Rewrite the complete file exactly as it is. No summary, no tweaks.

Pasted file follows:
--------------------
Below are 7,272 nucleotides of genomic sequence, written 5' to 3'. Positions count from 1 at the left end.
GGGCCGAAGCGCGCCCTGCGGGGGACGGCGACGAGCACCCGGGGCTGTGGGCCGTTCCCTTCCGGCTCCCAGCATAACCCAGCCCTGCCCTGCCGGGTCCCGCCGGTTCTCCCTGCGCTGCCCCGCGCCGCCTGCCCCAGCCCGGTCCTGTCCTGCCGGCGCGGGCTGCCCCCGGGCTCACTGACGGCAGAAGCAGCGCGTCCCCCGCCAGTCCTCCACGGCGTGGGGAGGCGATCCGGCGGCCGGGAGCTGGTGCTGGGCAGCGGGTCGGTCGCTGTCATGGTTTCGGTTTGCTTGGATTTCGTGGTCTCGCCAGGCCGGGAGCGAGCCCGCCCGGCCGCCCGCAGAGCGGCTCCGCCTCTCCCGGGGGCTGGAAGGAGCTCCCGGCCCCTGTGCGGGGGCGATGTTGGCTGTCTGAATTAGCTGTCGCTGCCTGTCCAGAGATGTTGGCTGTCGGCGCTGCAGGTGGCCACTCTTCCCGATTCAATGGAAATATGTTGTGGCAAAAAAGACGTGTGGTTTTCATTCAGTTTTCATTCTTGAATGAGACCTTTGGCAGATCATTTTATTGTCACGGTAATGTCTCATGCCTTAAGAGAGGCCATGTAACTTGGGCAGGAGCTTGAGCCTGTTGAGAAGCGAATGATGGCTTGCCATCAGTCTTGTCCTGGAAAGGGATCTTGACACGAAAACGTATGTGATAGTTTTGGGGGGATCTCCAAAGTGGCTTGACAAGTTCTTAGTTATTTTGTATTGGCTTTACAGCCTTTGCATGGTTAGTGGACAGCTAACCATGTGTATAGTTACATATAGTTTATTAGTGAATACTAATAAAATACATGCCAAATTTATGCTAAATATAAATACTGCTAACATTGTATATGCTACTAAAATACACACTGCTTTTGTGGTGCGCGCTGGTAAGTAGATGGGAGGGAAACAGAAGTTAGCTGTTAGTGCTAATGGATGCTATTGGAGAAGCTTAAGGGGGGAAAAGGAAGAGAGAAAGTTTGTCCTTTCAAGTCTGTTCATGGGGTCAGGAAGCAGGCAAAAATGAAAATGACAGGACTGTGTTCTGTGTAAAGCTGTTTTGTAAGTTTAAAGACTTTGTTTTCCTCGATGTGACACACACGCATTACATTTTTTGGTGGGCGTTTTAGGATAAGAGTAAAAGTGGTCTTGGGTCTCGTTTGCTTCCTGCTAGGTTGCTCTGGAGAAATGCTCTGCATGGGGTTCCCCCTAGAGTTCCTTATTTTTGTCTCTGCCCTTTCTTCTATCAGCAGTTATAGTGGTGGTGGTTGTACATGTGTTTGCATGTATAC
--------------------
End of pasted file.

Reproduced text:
Below are 7,272 nucleotides of genomic sequence, written 5' to 3'. Positions count from 1 at the left end.
GGGCCGAAGCGCGCCCTGCGGGGGACGGCGACGAGCACCCGGGGCTGTGGGCCGTTCCCTTCCGGCTCCCAGCATAACCCAGCCCTGCCCTGCCGGGTCCCGCCGGTTCTCCCTGCGCTGCCCCGCGCCGCCTGCCCCAGCCCGGTCCTGTCCTGCCGGCGCGGGCTGCCCCCGGGCTCACTGACGGCAGAAGCAGCGCGTCCCCCGCCAGTCCTCCACGGCGTGGGGAGGCGATCCGGCGGCCGGGAGCTGGTGCTGGGCAGCGGGTCGGTCGCTGTCATGGTTTCGGTTTGCTTGGATTTCGTGGTCTCGCCAGGCCGGGAGCGAGCCCGCCCGGCCGCCCGCAGAGCGGCTCCGCCTCTCCCGGGGGCTGGAAGGAGCTCCCGGCCCCTGTGCGGGGGCGATGTTGGCTGTCTGAATTAGCTGTCGCTGCCTGTCCAGAGATGTTGGCTGTCGGCGCTGCAGGTGGCCACTCTTCCCGATTCAATGGAAATATGTTGTGGCAAAAAAGACGTGTGGTTTTCATTCAGTTTTCATTCTTGAATGAGACCTTTGGCAGATCATTTTATTGTCACGGTAATGTCTCATGCCTTAAGAGAGGCCATGTAACTTGGGCAGGAGCTTGAGCCTGTTGAGAAGCGAATGATGGCTTGCCATCAGTCTTGTCCTGGAAAGGGATCTTGACACGAAAACGTATGTGATAGTTTTGGGGGGATCTCCAAAGTGGCTTGACAAGTTCTTAGTTATTTTGTATTGGCTTTACAGCCTTTGCATGGTTAGTGGACAGCTAACCATGTGTATAGTTACATATAGTTTATTAGTGAATACTAATAAAATACATGCCAAATTTATGCTAAATATAAATACTGCTAACATTGTATATGCTACTAAAATACACACTGCTTTTGTGGTGCGCGCTGGTAAGTAGATGGGAGGGAAACAGAAGTTAGCTGTTAGTGCTAATGGATGCTATTGGAGAAGCTTAAGGGGGGAAAAGGAAGAGAGAAAGTTTGTCCTTTCAAGTCTGTTCATGGGGTCAGGAAGCAGGCAAAAATGAAAATGACAGGACTGTGTTCTGTGTAAAGCTGTTTTGTAAGTTTAAAGACTTTGTTTTCCTCGATGTGACACACACGCATTACATTTTTTGGTGGGCGTTTTAGGATAAGAGTAAAAGTGGTCTTGGGTCTCGTTTGCTTCCTGCTAGGTTGCTCTGGAGAAATGCTCTGCATGGGGTTCCCCCTAGAGTTCCTTATTTTTGTCTCTGCCCTTTCTTCTATCAGCAGTTATAGTGGTGGTGGTTGTACATGTGTTTGCATGTATAC